that started transmitting sometime after we got to the concert. It's still
"Anyone listening?" Redding asked.
"I don't think so, not through her at least. As a bug, the bandwidth is too
narrow for anything but basic audio, if that much. Burst-transmission Morse
is more likely what it's up for-I can't tell without time and equipment-but
any way you slice it, she's got an added little feature that Mr. Client
didn't tell us about."
"Yeah, a left arm that you can find anywhere in the world."
"Um-hm. Certainly enough to make you out in a crowded space with the right
"What do we do about it?"
Stevens said, "what do you want to do about it?" and then he exchanged a look
with Redding.: it was a look with a quality to it; a brightly imprinting
instant; like staring down into a box with a medal in it. It only lasted a
second, but he knew that it was a significant moment-seconds heavy with the
promise of long reverberations.
Redding tilted his head slightly to one side and shrugged. He closed his eyes
and opened them.
He said, "I want to stop bleeding."
"Then grab a wad of your jacket and hold on to it" Stevens said. "I'm going
to have to do this in stages and it's going to hurt like hell."
They walked to the meeting place. It was as old parking lot in the Village on
Astor place, where they knew the attendant would close his eyes for a few
credits so long as you left the cars alone. The had gone South, downtown,
and then East; he and Stevens with the girl between them. Step, stepping;
walking the way you learned to when you grew up in a place where everyone had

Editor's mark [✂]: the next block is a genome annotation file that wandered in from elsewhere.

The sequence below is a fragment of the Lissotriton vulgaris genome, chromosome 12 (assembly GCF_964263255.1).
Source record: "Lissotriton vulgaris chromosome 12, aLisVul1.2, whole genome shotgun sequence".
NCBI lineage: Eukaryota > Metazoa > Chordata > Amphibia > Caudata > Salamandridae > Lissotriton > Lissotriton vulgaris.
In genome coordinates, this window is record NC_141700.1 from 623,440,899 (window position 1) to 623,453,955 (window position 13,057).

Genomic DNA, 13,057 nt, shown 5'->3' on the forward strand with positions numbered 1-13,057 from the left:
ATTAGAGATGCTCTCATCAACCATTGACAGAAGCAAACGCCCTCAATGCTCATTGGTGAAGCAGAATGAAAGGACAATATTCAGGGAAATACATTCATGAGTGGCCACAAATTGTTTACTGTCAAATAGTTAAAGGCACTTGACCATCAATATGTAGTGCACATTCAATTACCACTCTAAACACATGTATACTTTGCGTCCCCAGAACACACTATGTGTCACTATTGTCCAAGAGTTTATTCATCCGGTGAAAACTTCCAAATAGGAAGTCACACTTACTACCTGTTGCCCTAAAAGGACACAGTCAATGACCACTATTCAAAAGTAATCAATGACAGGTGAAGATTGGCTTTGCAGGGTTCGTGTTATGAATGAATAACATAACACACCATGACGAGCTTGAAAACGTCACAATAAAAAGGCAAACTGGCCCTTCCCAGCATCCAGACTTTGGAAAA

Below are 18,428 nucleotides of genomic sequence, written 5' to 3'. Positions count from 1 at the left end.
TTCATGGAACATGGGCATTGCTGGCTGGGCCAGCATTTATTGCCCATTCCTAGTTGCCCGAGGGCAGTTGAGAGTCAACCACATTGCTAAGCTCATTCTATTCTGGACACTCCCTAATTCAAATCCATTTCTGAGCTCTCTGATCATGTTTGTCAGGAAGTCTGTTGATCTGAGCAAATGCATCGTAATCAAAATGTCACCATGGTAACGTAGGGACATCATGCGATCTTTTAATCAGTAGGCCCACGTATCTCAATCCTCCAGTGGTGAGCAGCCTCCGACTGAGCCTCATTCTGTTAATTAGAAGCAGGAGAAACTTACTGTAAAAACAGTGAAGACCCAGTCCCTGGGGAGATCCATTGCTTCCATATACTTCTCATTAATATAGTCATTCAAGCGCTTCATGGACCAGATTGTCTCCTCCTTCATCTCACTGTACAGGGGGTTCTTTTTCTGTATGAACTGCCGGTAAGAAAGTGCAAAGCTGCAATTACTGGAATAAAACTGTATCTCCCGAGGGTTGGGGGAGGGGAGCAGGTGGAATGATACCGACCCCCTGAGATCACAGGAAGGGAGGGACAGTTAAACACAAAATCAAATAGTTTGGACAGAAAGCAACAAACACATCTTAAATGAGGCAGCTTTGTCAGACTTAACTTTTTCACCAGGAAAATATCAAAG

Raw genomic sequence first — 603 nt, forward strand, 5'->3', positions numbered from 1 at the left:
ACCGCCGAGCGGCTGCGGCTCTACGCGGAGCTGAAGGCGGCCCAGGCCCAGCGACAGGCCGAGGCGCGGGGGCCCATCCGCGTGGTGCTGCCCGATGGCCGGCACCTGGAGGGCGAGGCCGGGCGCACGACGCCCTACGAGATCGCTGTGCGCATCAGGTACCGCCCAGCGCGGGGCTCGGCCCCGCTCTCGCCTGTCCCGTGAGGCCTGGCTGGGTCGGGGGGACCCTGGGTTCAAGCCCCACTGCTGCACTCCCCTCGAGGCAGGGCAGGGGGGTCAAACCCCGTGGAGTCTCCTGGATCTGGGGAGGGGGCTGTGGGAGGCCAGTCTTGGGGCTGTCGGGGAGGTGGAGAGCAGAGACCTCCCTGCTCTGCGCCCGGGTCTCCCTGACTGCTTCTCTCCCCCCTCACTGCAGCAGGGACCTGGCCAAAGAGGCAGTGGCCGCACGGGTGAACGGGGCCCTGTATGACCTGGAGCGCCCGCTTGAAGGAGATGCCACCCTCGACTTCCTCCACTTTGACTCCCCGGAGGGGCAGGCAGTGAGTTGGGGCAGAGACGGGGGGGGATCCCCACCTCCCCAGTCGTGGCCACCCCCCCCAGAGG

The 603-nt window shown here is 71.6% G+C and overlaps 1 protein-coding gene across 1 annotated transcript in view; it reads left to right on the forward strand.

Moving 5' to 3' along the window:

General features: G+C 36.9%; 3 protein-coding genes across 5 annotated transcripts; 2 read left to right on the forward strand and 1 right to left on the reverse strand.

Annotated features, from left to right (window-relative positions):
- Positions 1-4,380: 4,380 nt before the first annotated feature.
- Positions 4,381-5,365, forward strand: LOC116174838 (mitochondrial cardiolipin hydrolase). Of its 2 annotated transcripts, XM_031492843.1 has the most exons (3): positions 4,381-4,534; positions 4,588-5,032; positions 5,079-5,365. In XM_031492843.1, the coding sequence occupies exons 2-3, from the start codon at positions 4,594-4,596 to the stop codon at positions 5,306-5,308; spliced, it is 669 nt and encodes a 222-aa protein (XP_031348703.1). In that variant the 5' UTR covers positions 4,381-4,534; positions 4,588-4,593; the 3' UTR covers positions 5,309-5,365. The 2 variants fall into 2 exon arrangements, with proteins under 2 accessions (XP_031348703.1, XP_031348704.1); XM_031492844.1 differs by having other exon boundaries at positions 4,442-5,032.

something to do or something to say-what you learned to do when you could
never quite scare up what it took to take the bus. Stevens had worked on
Redding's shirt: it looked new but wrinkled. Stevens was pacing back and
forth; looking like a lookout: keeping his hands in his pockets, occasionally
spitting tobacco-juice; his eyes constantly moving.Cars came and went along
the avenue: Redding had things to say.
"I don't know a lot about a lot of things but I know my business. You're
involved in my business now. You did what we do for money so you're a
"So, one professional to another, the key to the business is to make sure you
get paid for what you do and then keep quiet about it...keep quiet from as
far away as you can"
"What is your point? What are you saying?"
"Me? I'm not saying anything-I haven't said anything in twenty years. Point
is, that they don't want you: they want that slug of quartz you're carrying.
The slug is worth a storm of money-you are only the thing that brings it to
them. I think you should just leave it for them and go do something else with
your silicon. If I were saying anything, I'd say that they've got a lot of
money and they won't miss what's in your head so long as they think you'll
"What do I do with myself? How do I live?"
"There's a big market in witnesses with stim. Someone's always scamming
somewhere: you go to where the accidents are, make a recording, and then talk
about it in court. The insurance companies are always looking for stringers.
We can set you up for a new recorder. If the job is hairy, we could go with
you for a piece of it."
"You are a hero now? You want to protect me."
Stevens stopped pacing. He turned his head to one side and spat something
brown before speaking.
"We're not heroes." He said, nearly shouting.
Muller stood staring at him. Her mouth open. Stevens had spoken in flawless,